In chapter 52, the fall of Judah is complete, the exiles are taken, the Temple is destroyed. A remnant remains – out of all the Jews only 4600 are captive and will be the nucleus that God uses to rebuild and restore the nation.  So begins with the close of Jeremiah 70 years of exile. Why? The people would not listen!! He that has ears let him hear what the angels says to the churches.

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Restored and Redeemed

Isaiah 46-50 is our passage for this week. After so many chapters talking about the destruction and judgment of God on Judah and Israel; there is a light of Hope in these chapters. King Cyrus will be given the power to defeat Babylon; just like the image given to King Nebuchadnezzar depicted.  It is interesting the power is given to a “gentile” king to punish/discipline God’s people. But when the power given is abused or goes too far, then God judges or removes the “grace” position of the ruler. While Israel and Judah are not innocent; there is a limit to what the Heavenly Father will allow to be done.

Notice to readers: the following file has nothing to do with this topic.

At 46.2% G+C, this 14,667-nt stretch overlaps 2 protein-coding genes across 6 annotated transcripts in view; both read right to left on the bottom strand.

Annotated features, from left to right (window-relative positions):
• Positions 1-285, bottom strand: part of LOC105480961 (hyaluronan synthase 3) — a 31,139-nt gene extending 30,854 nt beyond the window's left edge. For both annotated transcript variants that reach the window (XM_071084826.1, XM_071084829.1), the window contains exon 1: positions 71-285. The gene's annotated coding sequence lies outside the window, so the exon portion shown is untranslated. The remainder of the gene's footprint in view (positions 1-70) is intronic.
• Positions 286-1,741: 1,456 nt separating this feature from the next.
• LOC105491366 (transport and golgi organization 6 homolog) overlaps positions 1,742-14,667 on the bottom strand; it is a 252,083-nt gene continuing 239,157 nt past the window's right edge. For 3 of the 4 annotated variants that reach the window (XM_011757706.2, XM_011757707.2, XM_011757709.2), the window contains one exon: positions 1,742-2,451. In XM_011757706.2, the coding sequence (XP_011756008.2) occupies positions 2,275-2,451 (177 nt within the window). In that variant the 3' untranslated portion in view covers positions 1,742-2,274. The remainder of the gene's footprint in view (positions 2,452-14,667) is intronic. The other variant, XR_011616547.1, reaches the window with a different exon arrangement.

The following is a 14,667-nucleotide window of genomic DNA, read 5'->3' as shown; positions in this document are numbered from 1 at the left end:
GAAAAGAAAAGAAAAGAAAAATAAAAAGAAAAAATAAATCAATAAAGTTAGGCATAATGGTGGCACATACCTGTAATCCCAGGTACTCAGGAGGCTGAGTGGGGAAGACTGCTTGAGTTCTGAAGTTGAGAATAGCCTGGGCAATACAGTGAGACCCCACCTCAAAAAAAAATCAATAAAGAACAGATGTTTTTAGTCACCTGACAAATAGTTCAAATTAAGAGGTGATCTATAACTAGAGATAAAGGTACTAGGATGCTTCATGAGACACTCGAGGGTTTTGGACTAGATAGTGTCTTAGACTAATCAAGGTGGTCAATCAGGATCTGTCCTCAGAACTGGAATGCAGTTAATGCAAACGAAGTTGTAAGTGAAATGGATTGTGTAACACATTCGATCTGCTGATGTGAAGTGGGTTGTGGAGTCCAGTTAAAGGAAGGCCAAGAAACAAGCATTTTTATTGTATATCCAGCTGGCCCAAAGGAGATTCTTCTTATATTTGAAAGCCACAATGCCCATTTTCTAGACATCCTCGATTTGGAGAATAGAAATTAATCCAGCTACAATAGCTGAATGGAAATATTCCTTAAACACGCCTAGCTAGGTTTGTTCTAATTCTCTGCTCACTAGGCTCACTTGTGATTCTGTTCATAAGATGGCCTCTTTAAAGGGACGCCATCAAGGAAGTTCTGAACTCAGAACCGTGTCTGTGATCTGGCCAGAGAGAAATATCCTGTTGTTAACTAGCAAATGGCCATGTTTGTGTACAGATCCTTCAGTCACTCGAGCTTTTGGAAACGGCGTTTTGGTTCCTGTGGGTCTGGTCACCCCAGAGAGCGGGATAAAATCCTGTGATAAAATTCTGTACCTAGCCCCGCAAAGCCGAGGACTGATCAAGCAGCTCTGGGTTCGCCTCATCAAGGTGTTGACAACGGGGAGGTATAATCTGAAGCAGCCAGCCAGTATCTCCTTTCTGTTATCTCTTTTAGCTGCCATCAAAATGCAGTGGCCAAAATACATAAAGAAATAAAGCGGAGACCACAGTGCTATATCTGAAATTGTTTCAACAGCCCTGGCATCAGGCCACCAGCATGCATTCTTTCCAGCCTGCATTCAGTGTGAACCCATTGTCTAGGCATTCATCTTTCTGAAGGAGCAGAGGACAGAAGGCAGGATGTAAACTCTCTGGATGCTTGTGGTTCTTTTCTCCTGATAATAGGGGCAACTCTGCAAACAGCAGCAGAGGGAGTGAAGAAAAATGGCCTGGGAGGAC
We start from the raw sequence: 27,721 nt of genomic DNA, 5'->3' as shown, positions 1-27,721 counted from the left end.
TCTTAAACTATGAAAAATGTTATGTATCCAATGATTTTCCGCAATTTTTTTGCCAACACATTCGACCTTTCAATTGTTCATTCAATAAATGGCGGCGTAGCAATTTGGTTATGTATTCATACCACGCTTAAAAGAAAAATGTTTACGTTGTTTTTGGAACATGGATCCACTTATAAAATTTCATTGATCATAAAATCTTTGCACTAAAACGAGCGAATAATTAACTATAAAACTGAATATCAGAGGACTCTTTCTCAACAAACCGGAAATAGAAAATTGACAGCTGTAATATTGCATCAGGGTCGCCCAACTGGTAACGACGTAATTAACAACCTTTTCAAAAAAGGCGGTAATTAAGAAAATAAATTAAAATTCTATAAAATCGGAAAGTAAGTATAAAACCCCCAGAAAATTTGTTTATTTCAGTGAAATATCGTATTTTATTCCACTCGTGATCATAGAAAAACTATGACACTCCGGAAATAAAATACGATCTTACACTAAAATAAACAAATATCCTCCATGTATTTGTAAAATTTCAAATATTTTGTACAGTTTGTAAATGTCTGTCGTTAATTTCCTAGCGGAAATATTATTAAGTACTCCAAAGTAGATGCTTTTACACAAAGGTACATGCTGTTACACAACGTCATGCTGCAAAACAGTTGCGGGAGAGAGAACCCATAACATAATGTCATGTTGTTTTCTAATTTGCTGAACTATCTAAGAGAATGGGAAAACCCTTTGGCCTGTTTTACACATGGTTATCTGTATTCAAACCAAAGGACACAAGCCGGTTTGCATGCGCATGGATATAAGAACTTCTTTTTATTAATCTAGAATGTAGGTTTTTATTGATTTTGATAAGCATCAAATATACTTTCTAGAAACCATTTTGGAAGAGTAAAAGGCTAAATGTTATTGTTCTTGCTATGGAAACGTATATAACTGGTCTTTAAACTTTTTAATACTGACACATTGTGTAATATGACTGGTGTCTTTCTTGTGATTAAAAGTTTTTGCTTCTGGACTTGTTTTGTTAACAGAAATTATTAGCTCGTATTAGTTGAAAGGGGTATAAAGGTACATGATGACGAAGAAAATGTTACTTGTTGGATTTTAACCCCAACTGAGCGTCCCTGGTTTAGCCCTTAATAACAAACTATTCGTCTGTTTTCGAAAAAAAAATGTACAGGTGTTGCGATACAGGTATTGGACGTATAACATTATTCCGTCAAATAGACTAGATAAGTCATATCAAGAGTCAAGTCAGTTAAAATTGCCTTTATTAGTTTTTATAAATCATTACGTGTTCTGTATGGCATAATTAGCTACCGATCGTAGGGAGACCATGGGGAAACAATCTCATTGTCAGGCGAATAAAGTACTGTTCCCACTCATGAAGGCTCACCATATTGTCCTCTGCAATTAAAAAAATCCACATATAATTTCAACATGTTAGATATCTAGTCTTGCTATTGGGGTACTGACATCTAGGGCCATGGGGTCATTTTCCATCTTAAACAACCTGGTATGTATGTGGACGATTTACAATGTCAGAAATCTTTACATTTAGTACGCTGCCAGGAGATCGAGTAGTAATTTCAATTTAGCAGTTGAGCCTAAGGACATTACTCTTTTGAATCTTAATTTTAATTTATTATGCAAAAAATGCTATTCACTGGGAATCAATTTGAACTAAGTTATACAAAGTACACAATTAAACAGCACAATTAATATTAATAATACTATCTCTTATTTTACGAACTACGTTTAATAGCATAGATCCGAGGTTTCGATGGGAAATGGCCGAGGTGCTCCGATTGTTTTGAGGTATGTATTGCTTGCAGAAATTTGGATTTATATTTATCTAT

God enabled the Babylonian empire to grow and dominate the world; but the power was from God, not the kings – obviously many of the kings would take pride and credit for the multitude of conquests. However, they all will be reminded that there is not power except that which is given by God. God will give power to rule; but he will also remove it if it violates His character. In the case of Babylon,pride, merciless and idolatry were the sins that cause d God to judge them harshly. The idol worship is prevalent in all countries including Judah. The Ten commandments really only needed to be two – have no other gods and do not make idols; both of which Israel and Judah broke in daily practice. Matthew 22:37-38, the Great Command says that we are to love the Lord our God with all our, body, mind, soul and strength; and to love our neighbor as ourselves. I believe if we will obey this commandment, all else of the christian life will fall into place.